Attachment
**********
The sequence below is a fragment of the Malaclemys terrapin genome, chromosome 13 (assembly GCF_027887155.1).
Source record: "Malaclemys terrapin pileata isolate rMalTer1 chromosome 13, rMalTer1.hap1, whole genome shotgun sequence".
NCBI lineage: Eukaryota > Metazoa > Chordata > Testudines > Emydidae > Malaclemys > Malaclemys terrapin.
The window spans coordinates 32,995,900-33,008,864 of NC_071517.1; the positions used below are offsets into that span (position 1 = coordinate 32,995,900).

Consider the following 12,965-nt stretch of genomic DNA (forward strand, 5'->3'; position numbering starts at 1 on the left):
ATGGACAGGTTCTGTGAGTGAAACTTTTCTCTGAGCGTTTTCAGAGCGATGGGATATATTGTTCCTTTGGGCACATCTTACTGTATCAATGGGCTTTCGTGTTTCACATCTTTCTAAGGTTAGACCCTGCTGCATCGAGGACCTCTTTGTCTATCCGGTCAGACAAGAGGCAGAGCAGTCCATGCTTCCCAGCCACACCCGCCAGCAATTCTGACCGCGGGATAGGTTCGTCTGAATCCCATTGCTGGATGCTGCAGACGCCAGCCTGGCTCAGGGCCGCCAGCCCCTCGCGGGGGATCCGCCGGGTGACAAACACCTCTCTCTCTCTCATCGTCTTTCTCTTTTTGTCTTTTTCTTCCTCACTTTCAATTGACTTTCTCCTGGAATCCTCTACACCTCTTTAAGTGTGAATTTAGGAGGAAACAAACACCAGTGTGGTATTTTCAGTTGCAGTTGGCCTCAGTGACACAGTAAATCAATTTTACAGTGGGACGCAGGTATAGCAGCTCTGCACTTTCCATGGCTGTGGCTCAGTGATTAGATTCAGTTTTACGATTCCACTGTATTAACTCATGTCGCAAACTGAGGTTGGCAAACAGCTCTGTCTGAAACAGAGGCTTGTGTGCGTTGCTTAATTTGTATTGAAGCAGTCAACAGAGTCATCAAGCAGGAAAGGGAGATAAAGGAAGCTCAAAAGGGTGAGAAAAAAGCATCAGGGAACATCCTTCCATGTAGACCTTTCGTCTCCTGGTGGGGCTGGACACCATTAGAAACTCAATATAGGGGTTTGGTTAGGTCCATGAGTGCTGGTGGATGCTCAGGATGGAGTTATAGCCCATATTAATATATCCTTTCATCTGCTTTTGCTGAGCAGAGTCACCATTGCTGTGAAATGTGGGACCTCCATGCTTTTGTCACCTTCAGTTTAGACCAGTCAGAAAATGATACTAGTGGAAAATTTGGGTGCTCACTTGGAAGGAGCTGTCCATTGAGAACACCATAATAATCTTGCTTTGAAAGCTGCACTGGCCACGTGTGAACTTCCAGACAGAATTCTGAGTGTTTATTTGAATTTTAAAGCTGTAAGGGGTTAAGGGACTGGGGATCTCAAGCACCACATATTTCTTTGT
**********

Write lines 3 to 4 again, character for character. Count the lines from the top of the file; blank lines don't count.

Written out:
NCBI lineage: Eukaryota > Metazoa > Chordata > Testudines > Emydidae > Malaclemys > Malaclemys terrapin.
The window spans coordinates 32,995,900-33,008,864 of NC_071517.1; the positions used below are offsets into that span (position 1 = coordinate 32,995,900).